In ceramics (and in the field of Studio Art in general) pricing work can be tricky. Developing a pricing sensibility and straightly takes time. There is a lot of conflicting information about this, these sources may be helpful, research as much as possible and decide for yourself. Please read Sandy Simon’s, Avra Leodas and Jeff Guido’s interviews in Chapter 9 for more information about working with galleries.
Studio Potter, Volume 38. No.1 Winter 2009-2010 Issue was called Money. An must read issue addressing issues surrounding selling work.
A blog about the Negotiating and Discounting to sell your artwork on the red dot blog. This blog is for art marketing and news for artist
Thoughts about selling & pricing work
“Deciding on pricing is not one of those enjoyable parts of being an artist. Even after many years, I sometimes get stumped if I make something completely different. I know some people have a mathematical breakdown of total hours spent, etc, to calculate a “price”. However, my process of making work is not so cut and dry that I can use that method.
“As promised, I am back to talk about pricing. I have thought about it over the past couple of weeks. I realized that this is an enormous topic, one that should not be summed up on one person’s blog post. Oh and one more thing. I am only stating my views on the topic of pricing. These are some of the rules of thumb that I have learned from others along the way and through my own experience. I salute and honor all creativity however one expresses it and feel it all has value. How much is it worth monetarily in the that big world out there? Well. lets try and figure that out together!
In addition to her own studio work, Jill runs the gallery at Red Lodge Clay Center in Montana and works with many artisans about pricing work and all the issues that come along with creativity and commodity.
Pricing Your Work: two cents worth of observation and advice: There is really a great deal of personal philosophy tied up in pricing one’s work, particularly in ceramics. Usually when artists ask for my input on pricing it makes me cringe. There just is no hard and fast rule. It really helps to be self-aware, even more than it helps to be market aware.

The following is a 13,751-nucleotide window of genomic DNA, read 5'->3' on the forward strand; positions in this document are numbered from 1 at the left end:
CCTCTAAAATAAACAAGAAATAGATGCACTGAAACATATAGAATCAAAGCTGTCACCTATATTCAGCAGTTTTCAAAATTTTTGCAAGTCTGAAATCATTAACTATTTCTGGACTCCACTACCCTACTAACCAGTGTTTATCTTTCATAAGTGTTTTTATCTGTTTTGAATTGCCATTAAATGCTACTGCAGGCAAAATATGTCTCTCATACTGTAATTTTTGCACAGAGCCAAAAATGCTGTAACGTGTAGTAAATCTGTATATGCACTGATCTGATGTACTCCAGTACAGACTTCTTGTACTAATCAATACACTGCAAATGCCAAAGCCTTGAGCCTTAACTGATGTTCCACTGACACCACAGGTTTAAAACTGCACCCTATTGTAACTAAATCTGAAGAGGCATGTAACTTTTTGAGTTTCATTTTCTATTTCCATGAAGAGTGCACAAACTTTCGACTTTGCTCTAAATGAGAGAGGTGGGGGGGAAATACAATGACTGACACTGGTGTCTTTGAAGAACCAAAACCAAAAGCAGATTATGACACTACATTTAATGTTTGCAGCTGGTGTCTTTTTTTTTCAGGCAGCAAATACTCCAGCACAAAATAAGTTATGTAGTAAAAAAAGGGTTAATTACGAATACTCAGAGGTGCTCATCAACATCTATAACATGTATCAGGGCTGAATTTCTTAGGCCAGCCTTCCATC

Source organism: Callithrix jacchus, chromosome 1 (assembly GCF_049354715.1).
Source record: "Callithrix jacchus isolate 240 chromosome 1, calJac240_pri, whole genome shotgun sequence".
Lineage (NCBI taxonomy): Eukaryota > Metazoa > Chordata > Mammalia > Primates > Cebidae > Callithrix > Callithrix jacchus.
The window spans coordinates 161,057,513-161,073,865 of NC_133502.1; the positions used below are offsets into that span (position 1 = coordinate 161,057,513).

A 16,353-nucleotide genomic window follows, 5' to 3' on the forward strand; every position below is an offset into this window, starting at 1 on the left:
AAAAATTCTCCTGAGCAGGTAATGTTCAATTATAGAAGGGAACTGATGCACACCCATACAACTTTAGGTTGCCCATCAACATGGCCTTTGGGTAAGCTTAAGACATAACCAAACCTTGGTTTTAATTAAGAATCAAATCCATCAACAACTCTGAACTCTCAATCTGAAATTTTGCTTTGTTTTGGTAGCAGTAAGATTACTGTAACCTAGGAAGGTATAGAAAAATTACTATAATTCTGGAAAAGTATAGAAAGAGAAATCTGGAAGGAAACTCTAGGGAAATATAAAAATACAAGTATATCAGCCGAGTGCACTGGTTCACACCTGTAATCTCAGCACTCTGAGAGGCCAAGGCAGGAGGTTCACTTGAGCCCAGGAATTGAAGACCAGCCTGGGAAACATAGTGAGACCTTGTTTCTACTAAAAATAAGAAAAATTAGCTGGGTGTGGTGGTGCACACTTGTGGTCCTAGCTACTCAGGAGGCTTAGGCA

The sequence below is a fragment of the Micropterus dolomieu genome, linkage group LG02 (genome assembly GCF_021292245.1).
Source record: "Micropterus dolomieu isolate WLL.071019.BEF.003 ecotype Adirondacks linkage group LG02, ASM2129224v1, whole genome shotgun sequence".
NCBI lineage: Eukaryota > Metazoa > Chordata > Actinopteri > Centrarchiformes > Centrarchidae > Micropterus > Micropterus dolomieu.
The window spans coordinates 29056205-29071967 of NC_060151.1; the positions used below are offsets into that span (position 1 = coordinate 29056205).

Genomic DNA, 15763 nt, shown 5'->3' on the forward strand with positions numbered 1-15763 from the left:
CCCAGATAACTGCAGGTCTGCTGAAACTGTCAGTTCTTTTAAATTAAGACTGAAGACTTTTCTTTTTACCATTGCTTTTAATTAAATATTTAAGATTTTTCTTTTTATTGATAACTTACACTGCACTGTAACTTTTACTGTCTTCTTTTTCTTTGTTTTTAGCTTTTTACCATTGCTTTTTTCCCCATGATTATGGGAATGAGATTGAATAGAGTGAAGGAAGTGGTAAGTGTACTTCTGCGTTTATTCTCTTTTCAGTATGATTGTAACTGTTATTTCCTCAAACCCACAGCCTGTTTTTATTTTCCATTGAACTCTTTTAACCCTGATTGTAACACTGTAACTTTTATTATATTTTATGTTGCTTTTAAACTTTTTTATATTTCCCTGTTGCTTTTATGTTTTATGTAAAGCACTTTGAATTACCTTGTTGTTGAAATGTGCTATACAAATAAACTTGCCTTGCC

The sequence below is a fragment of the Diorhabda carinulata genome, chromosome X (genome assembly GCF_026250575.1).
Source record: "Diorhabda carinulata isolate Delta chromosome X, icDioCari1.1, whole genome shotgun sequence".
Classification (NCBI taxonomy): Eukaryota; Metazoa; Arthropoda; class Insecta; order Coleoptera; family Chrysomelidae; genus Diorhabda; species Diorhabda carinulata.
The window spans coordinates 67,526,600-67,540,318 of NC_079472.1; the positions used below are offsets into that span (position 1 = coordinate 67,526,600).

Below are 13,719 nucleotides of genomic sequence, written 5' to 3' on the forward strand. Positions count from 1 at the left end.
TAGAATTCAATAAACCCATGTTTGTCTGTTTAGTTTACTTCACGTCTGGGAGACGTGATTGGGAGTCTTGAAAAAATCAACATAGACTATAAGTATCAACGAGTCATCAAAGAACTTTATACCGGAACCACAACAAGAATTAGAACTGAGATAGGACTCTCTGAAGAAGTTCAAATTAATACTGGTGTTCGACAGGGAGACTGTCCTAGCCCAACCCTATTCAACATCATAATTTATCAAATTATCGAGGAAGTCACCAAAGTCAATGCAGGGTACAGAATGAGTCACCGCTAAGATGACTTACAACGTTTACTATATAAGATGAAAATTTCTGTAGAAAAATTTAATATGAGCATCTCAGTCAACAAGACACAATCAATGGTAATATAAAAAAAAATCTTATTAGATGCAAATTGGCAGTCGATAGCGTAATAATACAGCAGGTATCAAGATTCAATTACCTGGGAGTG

Below is an excerpt from an interview with Ayumi Horie where she discusses some of the business of being a potter to be. For the entire article, click here: ACC Interview: Ayumi Horie
What is your relationship with galleries (on and offline)? How has that relationship changed over time? What role does the internet play in your work?
I have several galleries that I have casual relationships with and several wholesale accounts, but I’ve tried to keep these limited. Over the past few years, I’ve found myself being over committed and overwhelmed so I now try to be realistic about how much I can produce while keeping the quality of work high and carving time out for research. Unlike industry, which makes a commodity, a handmade pot coming out of an individual studio is made with a different intention. Profit is not unimportant, but the relationship created between object and maker, object and user, maker and user are key. Recently, I’ve made a conscious commitment to put even more time and care into each piece, so that the fact that it’s handmade becomes even more crucial.